The weather gods looked benevolently on Melbourne on the weekend as people celebrated food and wine as part of the Melbourne Food and Wine Festival.

Rather than bombarding you with a load of posts at once, here’s a potted summary of my HOTs and NOTs over a packed weekend of wining and dining. Some of these events I was invited to, some of them I went off my own bat. If you didn’t have a chance to get to these events some of them may be repeated at a future date and some of them are held in locations that are open year round and host a calendar of foodie events.

HOT: Market of Eden, Prahran Market

Cider, particularly as a summer drink, is starting to gain a foothold in Australia’s bars and pubs as a substitute for beer – but I c0nfess I don’t know much about it other than the fact I very much enjoyed my first plastic cup of pear cider at Glastonbury Festival eons ago.SONY DSC

So I was curious about how you could match cider with food – I guess why not given that you can match wine with food and beer with food? On the weekend at Prahran Market they set up the ‘Market of Eden’, a hay-strewn long table in the middle of the fruit and veg hall where you sat on (rather itchy) bales of hay to sip four diffreent apple and pear ciders creations from Napoleone and Co paired with four French tasting plates designed by chef Walter Trupp using market produce.

Opening Weekend, Melbourne Food and Wine Festival 2013

In terms of drink, as expected I enjoyed Napoleone’s Regular Pear Cider the most as it was probably the sweetest of all the varieties we tried. The cider is made by winemakers Punt Road Wines in the Yarra Valley and as such they apply many wine making techniques to their cider creations.

And of course you pair pear with pear! So we got a large portion of chunky pear chutney along with a hunk of oozy white mould raclette sliced onto sourdough.


In terms of food my highlights were the crispy skin Berkshire pork belly, slow-cooked for 16 hours at 68 degrees and paired with a classic green apple and tangy rocket salad and a cider vinegar dressing and the starter of creamy squash vichyssoise served with cheddar cream, cheddar and fresh hazelnut shavings and hazelnut oil. Both of the dishes were matched with apple ciders which cut through the richness and creaminess of both dishes.


HOT: Chan’s Dumpling Festival, Treasury Gardens

I think Chan’s Dumpling Festival was probably the best value paid event in this year’s program and hence it sold out very quickly. For $20 a head 771 people joined in a Guinness World Record attempt to create the World’s largest Outdoor Yum Cha, sitting down at communal tables to partake in a 5 course dumpling service in Treasury Gardens.


The gardens looked spectacular, with giant Chinese lanterns floating into the azure sky, a smattering of stalls, kids activities and traditional musicians.


During the lunch we enjoyed live performances and I particularly enjoyed the lion dancing and kung fu demonstrations. And at the end everyone got to take home goodie bags filled with a small bamboo steamer, ingredients and a dumpling recipe book.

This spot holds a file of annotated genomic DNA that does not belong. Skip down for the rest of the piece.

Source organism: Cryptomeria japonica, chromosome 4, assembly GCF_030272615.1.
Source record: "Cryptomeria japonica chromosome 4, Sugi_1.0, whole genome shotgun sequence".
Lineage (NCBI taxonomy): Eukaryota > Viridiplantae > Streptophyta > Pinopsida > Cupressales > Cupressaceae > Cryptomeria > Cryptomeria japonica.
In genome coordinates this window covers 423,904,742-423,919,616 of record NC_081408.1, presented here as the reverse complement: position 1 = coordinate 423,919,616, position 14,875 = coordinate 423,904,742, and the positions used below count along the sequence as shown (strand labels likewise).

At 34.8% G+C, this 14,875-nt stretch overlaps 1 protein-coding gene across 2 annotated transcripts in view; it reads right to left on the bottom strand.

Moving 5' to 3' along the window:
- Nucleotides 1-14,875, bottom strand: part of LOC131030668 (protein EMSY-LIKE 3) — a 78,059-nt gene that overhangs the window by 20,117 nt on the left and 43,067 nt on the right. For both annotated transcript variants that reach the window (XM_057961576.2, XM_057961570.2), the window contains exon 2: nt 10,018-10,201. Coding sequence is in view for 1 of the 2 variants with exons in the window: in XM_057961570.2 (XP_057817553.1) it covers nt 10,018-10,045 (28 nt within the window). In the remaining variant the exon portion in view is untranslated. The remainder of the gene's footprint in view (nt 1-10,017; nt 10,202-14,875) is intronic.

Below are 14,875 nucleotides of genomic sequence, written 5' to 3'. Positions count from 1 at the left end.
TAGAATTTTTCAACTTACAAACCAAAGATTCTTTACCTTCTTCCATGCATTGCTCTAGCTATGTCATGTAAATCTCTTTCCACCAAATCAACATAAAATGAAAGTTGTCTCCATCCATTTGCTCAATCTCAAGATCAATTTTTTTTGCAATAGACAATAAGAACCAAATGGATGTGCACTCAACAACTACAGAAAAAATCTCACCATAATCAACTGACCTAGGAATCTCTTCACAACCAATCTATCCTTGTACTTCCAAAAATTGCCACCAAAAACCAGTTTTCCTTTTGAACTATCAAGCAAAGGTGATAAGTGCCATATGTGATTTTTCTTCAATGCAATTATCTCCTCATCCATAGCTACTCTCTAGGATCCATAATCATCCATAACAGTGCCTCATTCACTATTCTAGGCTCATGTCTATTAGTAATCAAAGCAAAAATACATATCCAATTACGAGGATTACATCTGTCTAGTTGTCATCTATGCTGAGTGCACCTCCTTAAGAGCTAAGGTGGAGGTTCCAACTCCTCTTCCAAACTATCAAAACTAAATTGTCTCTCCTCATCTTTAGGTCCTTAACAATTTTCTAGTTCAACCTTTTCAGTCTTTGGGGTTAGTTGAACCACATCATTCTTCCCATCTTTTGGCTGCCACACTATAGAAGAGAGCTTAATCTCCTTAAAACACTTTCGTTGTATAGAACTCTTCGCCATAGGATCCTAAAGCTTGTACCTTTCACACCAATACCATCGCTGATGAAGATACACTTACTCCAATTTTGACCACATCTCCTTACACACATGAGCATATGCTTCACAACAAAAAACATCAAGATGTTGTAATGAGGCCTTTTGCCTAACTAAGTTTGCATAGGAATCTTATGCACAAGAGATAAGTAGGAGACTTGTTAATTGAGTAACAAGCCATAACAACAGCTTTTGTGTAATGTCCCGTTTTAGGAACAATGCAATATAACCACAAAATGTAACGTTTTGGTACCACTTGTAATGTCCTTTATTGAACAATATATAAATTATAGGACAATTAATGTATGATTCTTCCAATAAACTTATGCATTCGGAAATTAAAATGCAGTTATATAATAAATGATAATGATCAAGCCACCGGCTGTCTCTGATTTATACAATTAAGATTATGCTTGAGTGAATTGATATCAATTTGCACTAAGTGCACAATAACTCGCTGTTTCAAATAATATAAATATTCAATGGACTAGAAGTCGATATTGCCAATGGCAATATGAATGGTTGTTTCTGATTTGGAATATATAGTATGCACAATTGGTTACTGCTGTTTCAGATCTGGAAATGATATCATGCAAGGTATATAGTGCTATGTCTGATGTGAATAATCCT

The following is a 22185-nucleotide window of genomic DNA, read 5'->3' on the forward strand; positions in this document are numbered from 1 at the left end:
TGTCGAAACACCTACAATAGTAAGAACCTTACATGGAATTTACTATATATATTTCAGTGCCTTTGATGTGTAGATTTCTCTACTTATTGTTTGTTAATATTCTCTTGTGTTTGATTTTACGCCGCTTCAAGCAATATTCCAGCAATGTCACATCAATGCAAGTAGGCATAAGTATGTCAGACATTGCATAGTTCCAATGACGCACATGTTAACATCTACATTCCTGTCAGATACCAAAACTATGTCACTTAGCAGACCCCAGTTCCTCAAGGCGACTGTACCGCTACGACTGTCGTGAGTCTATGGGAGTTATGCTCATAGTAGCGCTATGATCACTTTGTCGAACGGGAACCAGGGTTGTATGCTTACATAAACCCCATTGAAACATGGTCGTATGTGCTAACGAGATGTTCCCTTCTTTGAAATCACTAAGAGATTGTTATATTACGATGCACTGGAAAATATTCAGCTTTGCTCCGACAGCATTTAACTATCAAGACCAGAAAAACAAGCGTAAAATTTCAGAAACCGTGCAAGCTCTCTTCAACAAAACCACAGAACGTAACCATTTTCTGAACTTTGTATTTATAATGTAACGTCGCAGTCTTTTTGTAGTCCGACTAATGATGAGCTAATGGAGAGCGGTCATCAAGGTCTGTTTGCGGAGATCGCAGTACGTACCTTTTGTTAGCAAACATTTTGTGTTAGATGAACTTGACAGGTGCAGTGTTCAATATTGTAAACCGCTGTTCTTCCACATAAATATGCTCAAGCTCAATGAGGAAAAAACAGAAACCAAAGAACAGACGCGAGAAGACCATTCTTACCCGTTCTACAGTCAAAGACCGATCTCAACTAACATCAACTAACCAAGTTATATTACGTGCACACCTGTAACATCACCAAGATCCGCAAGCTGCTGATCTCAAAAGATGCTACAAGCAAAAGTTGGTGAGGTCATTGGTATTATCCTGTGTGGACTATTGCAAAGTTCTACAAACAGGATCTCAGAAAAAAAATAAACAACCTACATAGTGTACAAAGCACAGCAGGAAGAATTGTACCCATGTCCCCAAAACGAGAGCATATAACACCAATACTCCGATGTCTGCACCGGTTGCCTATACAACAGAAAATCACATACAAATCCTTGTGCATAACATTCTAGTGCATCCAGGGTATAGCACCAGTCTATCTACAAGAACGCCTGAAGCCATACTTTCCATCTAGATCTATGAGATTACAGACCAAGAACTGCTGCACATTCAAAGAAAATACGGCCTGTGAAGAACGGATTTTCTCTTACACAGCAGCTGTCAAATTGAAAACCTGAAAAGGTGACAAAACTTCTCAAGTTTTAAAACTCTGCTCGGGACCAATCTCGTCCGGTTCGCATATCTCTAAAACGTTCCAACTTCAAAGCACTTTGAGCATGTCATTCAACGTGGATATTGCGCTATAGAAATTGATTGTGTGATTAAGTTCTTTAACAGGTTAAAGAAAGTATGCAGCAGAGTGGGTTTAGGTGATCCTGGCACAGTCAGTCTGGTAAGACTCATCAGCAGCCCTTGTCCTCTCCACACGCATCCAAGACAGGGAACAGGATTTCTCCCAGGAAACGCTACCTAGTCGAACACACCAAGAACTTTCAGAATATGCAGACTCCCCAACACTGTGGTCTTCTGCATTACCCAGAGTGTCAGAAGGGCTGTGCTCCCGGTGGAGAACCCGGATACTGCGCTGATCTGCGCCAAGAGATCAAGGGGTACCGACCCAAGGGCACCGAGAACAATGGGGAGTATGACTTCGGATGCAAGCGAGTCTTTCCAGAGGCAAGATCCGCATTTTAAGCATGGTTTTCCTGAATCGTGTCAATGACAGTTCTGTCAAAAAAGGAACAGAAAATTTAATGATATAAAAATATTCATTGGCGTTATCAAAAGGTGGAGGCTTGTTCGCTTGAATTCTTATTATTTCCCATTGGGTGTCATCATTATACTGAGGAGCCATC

Opening Weekend Melbourne Food and Wine Festival 2013

It was lucky that the weather was so beautiful and people were generally in a happy and festive mood, as the general consensus was that the food took too long to arrive. While it’s understandable that it’s hard to pump out so much food in a short period of time, it was particularly disheartening to watch trays move past you while you sat twiddling your chopsticks. I was at the festival with kids and had to leave early as they simply couldn’t wait 30 minutes for each course to arrive.

Overall I think the event was well run for a first go and the entertainment and setup exceeded my expectations. I hope that they’ll repeat it again in future while ironing out some of the logistical kinks associated with feeding that many people at once in an outdoor space.

NOT: Events with mass produced food generally

After this weekend I think my tip for selecting food and wine festival events in the future is not to go anywhere where the food will be mass produced. The events always seem to run late while your stomach growls impatiently and the quality and consistency of dishes declines as numbers grow. Marco Pierre White would flip out! (‘How long? How long? How long? Send it back! Send it back! Send it back!)

For instance, take my experience of the Bursaria Luncheon for about 250 people. I love Abbotsford Convent, I buy Warialda Belted Galloway Beef, I support the premise Slow Food Melbourne and I’m all for showcasing fresh, locally produced, seasonal produce. But all this positivity was marred by the fact the first course of a two course lunch didn’t arrive until over an hour after we were seated and the dessert came at the event’s designated finish time. I wasn’t the only one to have to gulp down my food and make a hasty exit after dessert – a pretty vanilla and rose panna cotta with a drizzle of bright pink pomegranate syrup and pistachio and biscotti lending crunch.


I hope they sort out the timing issues for future events as the Rosina Function Space is absolutely beautiful especially with sunshine streaming through the leadlight windows onto the polished floorboards. And I loved the hanging decorations on the high trusses and table settings using plants and twigs and leaves. In fact, if I was getting married this would be my choice of wedding venue!